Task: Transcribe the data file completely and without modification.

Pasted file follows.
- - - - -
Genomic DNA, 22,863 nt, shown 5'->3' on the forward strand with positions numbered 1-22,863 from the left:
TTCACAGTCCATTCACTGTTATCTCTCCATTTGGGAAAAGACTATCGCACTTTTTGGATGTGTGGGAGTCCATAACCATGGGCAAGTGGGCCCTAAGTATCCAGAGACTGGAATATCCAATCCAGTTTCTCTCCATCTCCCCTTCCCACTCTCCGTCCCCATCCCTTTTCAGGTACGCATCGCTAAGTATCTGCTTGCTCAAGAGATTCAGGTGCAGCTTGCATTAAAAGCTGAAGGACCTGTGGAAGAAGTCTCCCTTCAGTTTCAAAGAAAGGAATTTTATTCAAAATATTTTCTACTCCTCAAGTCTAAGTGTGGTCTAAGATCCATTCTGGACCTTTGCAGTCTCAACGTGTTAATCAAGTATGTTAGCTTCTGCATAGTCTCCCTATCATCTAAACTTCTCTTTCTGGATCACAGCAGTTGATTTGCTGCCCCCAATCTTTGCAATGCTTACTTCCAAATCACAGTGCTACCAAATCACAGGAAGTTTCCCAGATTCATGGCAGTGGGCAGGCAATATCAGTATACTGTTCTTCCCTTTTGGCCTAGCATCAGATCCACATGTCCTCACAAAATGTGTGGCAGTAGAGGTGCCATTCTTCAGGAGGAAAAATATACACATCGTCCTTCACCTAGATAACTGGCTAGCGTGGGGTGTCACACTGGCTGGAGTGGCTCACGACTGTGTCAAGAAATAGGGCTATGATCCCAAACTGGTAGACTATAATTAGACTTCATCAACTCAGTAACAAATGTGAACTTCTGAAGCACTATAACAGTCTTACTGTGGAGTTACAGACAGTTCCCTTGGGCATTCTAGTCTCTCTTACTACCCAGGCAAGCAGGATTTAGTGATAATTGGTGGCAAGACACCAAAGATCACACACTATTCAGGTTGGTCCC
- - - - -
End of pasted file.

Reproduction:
Genomic DNA, 22,863 nt, shown 5'->3' on the forward strand with positions numbered 1-22,863 from the left:
TTCACAGTCCATTCACTGTTATCTCTCCATTTGGGAAAAGACTATCGCACTTTTTGGATGTGTGGGAGTCCATAACCATGGGCAAGTGGGCCCTAAGTATCCAGAGACTGGAATATCCAATCCAGTTTCTCTCCATCTCCCCTTCCCACTCTCCGTCCCCATCCCTTTTCAGGTACGCATCGCTAAGTATCTGCTTGCTCAAGAGATTCAGGTGCAGCTTGCATTAAAAGCTGAAGGACCTGTGGAAGAAGTCTCCCTTCAGTTTCAAAGAAAGGAATTTTATTCAAAATATTTTCTACTCCTCAAGTCTAAGTGTGGTCTAAGATCCATTCTGGACCTTTGCAGTCTCAACGTGTTAATCAAGTATGTTAGCTTCTGCATAGTCTCCCTATCATCTAAACTTCTCTTTCTGGATCACAGCAGTTGATTTGCTGCCCCCAATCTTTGCAATGCTTACTTCCAAATCACAGTGCTACCAAATCACAGGAAGTTTCCCAGATTCATGGCAGTGGGCAGGCAATATCAGTATACTGTTCTTCCCTTTTGGCCTAGCATCAGATCCACATGTCCTCACAAAATGTGTGGCAGTAGAGGTGCCATTCTTCAGGAGGAAAAATATACACATCGTCCTTCACCTAGATAACTGGCTAGCGTGGGGTGTCACACTGGCTGGAGTGGCTCACGACTGTGTCAAGAAATAGGGCTATGATCCCAAACTGGTAGACTATAATTAGACTTCATCAACTCAGTAACAAATGTGAACTTCTGAAGCACTATAACAGTCTTACTGTGGAGTTACAGACAGTTCCCTTGGGCATTCTAGTCTCTCTTACTACCCAGGCAAGCAGGATTTAGTGATAATTGGTGGCAAGACACCAAAGATCACACACTATTCAGGTTGGTCCC